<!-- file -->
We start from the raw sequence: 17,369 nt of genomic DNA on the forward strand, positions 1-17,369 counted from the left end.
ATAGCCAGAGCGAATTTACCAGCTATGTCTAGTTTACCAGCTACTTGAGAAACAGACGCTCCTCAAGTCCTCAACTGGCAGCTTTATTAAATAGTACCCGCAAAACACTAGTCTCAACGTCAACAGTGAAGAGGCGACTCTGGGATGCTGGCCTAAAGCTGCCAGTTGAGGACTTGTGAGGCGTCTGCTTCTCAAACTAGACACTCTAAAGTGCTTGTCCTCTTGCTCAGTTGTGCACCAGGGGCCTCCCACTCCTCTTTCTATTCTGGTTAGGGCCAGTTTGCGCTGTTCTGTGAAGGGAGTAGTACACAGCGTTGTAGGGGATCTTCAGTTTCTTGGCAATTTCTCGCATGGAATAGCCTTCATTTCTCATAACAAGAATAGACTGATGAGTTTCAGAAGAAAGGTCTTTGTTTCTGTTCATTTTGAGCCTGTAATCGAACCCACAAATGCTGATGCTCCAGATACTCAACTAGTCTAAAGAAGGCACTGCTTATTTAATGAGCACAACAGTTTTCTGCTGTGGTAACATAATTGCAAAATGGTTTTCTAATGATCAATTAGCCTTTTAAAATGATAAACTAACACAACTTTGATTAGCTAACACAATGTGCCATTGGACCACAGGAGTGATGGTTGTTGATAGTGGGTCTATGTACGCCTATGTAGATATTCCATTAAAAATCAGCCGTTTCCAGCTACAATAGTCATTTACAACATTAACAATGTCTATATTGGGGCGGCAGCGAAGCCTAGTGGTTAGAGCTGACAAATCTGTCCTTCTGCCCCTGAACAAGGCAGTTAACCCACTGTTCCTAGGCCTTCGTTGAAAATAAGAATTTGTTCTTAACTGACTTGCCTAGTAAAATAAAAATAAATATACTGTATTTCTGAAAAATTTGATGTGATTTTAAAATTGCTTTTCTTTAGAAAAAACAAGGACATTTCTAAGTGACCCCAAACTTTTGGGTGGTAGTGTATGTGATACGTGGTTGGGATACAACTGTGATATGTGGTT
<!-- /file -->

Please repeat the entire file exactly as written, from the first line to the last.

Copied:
We start from the raw sequence: 17,369 nt of genomic DNA on the forward strand, positions 1-17,369 counted from the left end.
ATAGCCAGAGCGAATTTACCAGCTATGTCTAGTTTACCAGCTACTTGAGAAACAGACGCTCCTCAAGTCCTCAACTGGCAGCTTTATTAAATAGTACCCGCAAAACACTAGTCTCAACGTCAACAGTGAAGAGGCGACTCTGGGATGCTGGCCTAAAGCTGCCAGTTGAGGACTTGTGAGGCGTCTGCTTCTCAAACTAGACACTCTAAAGTGCTTGTCCTCTTGCTCAGTTGTGCACCAGGGGCCTCCCACTCCTCTTTCTATTCTGGTTAGGGCCAGTTTGCGCTGTTCTGTGAAGGGAGTAGTACACAGCGTTGTAGGGGATCTTCAGTTTCTTGGCAATTTCTCGCATGGAATAGCCTTCATTTCTCATAACAAGAATAGACTGATGAGTTTCAGAAGAAAGGTCTTTGTTTCTGTTCATTTTGAGCCTGTAATCGAACCCACAAATGCTGATGCTCCAGATACTCAACTAGTCTAAAGAAGGCACTGCTTATTTAATGAGCACAACAGTTTTCTGCTGTGGTAACATAATTGCAAAATGGTTTTCTAATGATCAATTAGCCTTTTAAAATGATAAACTAACACAACTTTGATTAGCTAACACAATGTGCCATTGGACCACAGGAGTGATGGTTGTTGATAGTGGGTCTATGTACGCCTATGTAGATATTCCATTAAAAATCAGCCGTTTCCAGCTACAATAGTCATTTACAACATTAACAATGTCTATATTGGGGCGGCAGCGAAGCCTAGTGGTTAGAGCTGACAAATCTGTCCTTCTGCCCCTGAACAAGGCAGTTAACCCACTGTTCCTAGGCCTTCGTTGAAAATAAGAATTTGTTCTTAACTGACTTGCCTAGTAAAATAAAAATAAATATACTGTATTTCTGAAAAATTTGATGTGATTTTAAAATTGCTTTTCTTTAGAAAAAACAAGGACATTTCTAAGTGACCCCAAACTTTTGGGTGGTAGTGTATGTGATACGTGGTTGGGATACAACTGTGATATGTGGTT